7 May 2004
The Most Revd Dr Robin Eames
Thank you very much for your letter to the primates, providing some update on the work of our Commission, and drawing our attention to some important guidelines on the way in which the Communion may assist the process established by the Primates at their meeting in London last October.
Whilst your letter made some important and valuable points, to which I hope we will all give attention, I felt that the call for restraint appeared to be addressed only to those who take objection to recent developments. Surely, in this grave situation, all sides need to give space for the Commission's work.
There is no small feeling amongst conservative members of the Communion that they are being asked to show restraint whilst the liberal agenda moves ahead, with bishops in ECUSA taking action against conservative parishes; the Church of Canada proceeding to debate the blessing of same sex unions; dioceses in the Episcopal Church actually going forward with the authorisation of such rites, and the appointment of known advocates of same sex unions to senior office in the Church of England. This is only likely to create a situation where the playing field is perceived as skewed - conservative reaction is held back, whilst liberal viewpoints are allowed to claim too much territory. It creates the question in many minds, "Why should we wait, if others are not showing the same restraint?" I should be grateful therefore if some way could be found of addressing this question, and pointing out to our Communion that in the period of preparation of the work of the Lambeth Commission, restraint needs to be shown on all sides, and provocation to "precipitate action" avoided.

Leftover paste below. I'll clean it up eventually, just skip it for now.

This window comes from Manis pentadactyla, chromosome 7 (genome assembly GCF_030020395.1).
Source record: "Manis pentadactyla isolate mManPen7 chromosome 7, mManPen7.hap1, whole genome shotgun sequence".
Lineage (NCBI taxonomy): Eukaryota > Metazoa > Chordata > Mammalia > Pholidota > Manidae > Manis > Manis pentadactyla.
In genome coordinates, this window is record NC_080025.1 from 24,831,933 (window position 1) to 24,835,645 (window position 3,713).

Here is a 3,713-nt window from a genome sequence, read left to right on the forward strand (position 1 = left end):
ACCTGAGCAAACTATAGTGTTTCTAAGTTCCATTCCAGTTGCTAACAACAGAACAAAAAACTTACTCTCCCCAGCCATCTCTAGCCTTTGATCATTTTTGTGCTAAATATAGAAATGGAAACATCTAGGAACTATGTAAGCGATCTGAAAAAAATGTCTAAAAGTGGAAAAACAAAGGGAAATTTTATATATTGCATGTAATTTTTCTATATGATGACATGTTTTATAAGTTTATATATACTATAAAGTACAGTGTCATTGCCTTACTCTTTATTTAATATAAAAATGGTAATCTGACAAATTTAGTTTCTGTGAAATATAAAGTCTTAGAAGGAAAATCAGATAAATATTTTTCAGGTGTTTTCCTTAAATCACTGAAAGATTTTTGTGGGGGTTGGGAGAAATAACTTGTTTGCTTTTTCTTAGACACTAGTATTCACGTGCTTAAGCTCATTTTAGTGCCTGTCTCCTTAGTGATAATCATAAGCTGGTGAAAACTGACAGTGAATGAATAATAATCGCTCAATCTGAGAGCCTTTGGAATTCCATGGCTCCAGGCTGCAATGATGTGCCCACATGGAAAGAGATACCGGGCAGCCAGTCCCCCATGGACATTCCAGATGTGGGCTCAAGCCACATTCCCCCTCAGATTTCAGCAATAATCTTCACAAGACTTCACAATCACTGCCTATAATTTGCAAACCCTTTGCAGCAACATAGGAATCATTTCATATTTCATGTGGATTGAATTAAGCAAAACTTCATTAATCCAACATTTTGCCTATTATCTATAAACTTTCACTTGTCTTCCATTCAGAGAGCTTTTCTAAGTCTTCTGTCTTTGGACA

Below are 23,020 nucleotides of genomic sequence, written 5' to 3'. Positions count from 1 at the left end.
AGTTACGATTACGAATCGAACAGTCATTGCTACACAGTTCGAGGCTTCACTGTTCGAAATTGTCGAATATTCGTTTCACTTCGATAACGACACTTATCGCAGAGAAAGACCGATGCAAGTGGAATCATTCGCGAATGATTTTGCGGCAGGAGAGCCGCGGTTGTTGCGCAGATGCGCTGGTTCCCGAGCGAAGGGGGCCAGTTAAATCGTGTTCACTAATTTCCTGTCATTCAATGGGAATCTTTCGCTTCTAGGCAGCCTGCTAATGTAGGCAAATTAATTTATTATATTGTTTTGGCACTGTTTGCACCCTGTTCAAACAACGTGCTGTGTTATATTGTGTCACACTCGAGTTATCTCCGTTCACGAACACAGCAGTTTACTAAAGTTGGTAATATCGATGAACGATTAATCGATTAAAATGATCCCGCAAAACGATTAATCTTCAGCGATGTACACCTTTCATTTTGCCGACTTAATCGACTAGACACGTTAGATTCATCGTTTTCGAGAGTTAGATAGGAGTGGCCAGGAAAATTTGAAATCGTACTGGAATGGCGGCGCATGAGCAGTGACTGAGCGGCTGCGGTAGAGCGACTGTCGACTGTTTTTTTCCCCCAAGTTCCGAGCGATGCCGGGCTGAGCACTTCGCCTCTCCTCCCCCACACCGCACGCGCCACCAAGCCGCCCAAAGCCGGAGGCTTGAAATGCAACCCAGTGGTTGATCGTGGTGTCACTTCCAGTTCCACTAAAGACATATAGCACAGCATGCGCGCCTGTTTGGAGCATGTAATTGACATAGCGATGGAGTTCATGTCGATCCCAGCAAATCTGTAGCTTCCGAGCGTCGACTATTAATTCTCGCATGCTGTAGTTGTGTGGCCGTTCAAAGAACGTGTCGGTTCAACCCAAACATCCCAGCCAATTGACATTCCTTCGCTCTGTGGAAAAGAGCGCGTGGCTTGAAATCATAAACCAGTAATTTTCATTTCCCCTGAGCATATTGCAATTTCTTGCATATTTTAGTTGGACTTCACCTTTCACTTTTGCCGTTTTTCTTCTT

I look forward to our next meeting and continue to pray that we may find Christ's will for his church in our deliberations.
Sincerely in our Lord,
The Most Revd Drexel W Gomez
Archbishop of the West Indies
14 May 2004
Thank you very much for your reply to my letter to the Primates. Of course, you are quite right: in asking for the Communion to hold back from precipitate action, the Primates were asking for space for the Commission's work by all sides to this debate. I take very seriously indeed the points you make, and consideration will have to be given to events across the Communion which seem to take further controversial positions on the issue of ministry by and to homosexual persons. It makes it more difficult for conservatives on this issue to hold back from strong reaction if they are faced with what can be seen as continuing provocation. I am sure that the Commission, as far as their loyalties to their own provincial processes will allow, would join me in asking all sides to refrain from action which prejudices the status quo as it was in October 2003, and that means being prepared to hold back from advancing controversial causes until, as a Communion, we have begun to discern publicly the way in which to handle the issues which divide us, in a way which strengthens and does not damage our discipleship and witness.